how many satellites are actually operating close enough to earth? thought a good lot is stuck in geo-stationary orbit, which is too far out for space chutes.
nvmd i looked it up.
W> Approximately 63% of operational satellites are in low Earth orbit, 6% are in medium-Earth orbit, 29% are in geostationary orbit [..]
"Also, 'metre' and 'fiber' is making this sentence difficult for me to look at."
Metre, the unit of measurement is correct across the world, except in the US, as opposed to meter, a device to show a measurement, which is spelled the same all over the world (excepting those places which may use a different, local language word for meter). Other meaning and uses of the meter also apply, but no other meaning is ascribed to the word Metre.
Likewise, fibre and fiber are the same, the entire English speaking word spells is as Fibre, apart from, you guessed it, the US, who spell it Fiber :-)
It may sound counter-intuitive, but hear us out: slowing down an orbiting spacecraft decreases the time taken for it to deorbit and burn up.
Why would that sound counter-intuitive? Does anyone think that you speed up a spacecraft in order to land, or that all that atmospheric friction, ablative heat shielding and so on just prolongs re-entry?
Well having played Kerbal Space Program for the last couple of years, I discovered that the whole orbital dynamics thing is counterintuitive. If you slow down a spacecraft, it just puts it into a higher orbit (so, further away from the Earth). If you speed up the spacecraft then it reduces the orbit (thus bringing it closer to the Earth). This is what makes rendezvous between 2 spacecraft in orbit so tricky, because things work in the opposite way to what you would expect.
If you want to catch up to another spacecraft in the same orbit, you slow down your spacecraft so that it moves to a lower orbit, which being shorter also means that you are orbiting the earth faster than the higher orbit (this is why low earth orbits are c.90 minutes compared to geosynchronous ones c.24 hours) so travelling in your lower, faster orbit, you catch up with the other spacecraft and at the right time, you speed up and raise your orbit to intercept the other spacecraft.
So how exactly does the host spacecraft command it to deploy, if the host spacecraft is inactive? Perhaps and automatic failsafe if it doesn't receive heartbeat from the spacecraft for more than some arbitrary period, but that carries its own risk of failure and prematurely deorbiting a working bird.
No good being deployed all the time since a bird would need constant low burn to remain on-orbit, or periodic burns to boost it back to desired orbit (more than already needed for LEO and MEO). Either way it'll use up the fuel a lot faster, requiring bigger tankage and more mass to stay orbiting for the desired lifetime.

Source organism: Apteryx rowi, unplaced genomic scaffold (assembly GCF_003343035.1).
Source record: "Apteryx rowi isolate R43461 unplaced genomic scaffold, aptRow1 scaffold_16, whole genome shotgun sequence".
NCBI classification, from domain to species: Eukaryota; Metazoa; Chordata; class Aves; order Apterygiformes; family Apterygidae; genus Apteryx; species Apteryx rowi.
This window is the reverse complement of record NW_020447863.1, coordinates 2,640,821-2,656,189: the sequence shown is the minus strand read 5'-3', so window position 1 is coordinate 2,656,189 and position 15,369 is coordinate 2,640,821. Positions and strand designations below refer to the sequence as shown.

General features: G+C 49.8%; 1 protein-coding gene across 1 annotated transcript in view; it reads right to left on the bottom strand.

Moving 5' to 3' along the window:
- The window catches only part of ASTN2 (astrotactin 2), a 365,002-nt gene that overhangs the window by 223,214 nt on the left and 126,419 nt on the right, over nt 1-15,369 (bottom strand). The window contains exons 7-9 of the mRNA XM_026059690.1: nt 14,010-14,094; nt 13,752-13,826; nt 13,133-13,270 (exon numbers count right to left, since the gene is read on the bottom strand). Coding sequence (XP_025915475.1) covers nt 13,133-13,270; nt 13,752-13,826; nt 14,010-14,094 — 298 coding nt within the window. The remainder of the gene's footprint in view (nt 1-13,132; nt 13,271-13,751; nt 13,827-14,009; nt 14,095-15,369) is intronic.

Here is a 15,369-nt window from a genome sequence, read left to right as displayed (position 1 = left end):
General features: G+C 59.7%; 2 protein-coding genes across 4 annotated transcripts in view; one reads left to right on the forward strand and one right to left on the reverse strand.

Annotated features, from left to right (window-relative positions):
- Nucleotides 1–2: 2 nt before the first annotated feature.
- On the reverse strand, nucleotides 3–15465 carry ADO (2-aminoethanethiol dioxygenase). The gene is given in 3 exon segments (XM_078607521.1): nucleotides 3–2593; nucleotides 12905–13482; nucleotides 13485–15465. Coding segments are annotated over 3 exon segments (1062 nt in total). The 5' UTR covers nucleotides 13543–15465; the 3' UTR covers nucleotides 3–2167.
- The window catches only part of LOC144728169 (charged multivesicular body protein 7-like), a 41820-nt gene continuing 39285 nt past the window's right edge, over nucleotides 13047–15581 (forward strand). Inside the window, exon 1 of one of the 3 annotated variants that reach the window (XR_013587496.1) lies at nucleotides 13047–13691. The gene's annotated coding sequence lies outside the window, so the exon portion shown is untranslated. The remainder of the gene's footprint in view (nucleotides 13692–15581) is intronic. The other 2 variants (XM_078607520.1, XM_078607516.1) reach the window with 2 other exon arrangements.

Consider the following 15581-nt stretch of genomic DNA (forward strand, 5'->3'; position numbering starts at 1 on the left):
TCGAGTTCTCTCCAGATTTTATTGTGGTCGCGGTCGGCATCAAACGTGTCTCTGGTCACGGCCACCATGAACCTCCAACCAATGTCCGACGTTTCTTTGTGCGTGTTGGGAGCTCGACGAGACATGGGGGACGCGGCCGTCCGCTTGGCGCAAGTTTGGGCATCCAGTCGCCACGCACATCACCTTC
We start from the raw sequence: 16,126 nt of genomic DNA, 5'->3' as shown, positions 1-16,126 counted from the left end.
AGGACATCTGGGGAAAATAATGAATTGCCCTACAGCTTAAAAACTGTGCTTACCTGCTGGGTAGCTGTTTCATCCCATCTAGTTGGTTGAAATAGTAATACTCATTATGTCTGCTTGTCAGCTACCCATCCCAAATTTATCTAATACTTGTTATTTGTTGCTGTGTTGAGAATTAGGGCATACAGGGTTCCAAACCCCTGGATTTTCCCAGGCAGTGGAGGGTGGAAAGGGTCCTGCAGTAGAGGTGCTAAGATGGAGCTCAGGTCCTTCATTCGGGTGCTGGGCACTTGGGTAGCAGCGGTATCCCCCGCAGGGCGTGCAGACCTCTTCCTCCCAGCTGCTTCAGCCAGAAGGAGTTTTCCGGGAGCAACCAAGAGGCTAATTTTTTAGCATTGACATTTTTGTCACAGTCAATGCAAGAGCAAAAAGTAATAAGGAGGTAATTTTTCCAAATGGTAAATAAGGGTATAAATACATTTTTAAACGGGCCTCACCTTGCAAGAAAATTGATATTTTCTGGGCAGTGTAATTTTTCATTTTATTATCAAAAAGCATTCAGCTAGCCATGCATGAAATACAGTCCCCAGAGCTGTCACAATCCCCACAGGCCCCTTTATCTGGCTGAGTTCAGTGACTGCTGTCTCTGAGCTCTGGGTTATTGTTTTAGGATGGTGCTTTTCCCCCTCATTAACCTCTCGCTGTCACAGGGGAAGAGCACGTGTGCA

Please give the engineers credit: they will find the way. This is only a test of a system after all.
As for slowing down in space using thrusters, simply rotate the craft 180 degrees from the direction of travel and accelerate. Simple physics.
I like to think that it will have its own, independent, radio etc,so main satellite can expire and this bit still be alive.
Then I also like to think that one day when many of these things are up there, Dr Evil (who will, of course be comedy Russian) will get access to private keys for command system to tell all these to deploy. Expect James Bond will then have to get involved in movie version. In real version all the satellites will just be deorbited, will be expensive, catastrophic, but boring.
"So how exactly does the host spacecraft command it to deploy, if the host spacecraft is inactive? Perhaps and automatic failsafe if it doesn't receive heartbeat from the spacecraft for more than some arbitrary period, but that carries its own risk of failure and prematurely deorbiting a working bird."
This initial iteration, the prototype, is designed to help speed up the return and burn up of used launch vehicles, so deployment at a set time or under set conditions very early in its life is the expected action. Later iterations for use on satellites will no doubt have other conditions which must be met before it deploys. Possibly a separate and independent receiver solely for receiving the deployment signal.
Conductive in magnetic field.
So they'll be doing a reverse spider* manoeuvre. Nice.
* Spiders fly by spinning electrically-charged silk which interacts with the earth's magnetic field. In case you've ever wondered why the silk doesn't just fall down plop on the ground.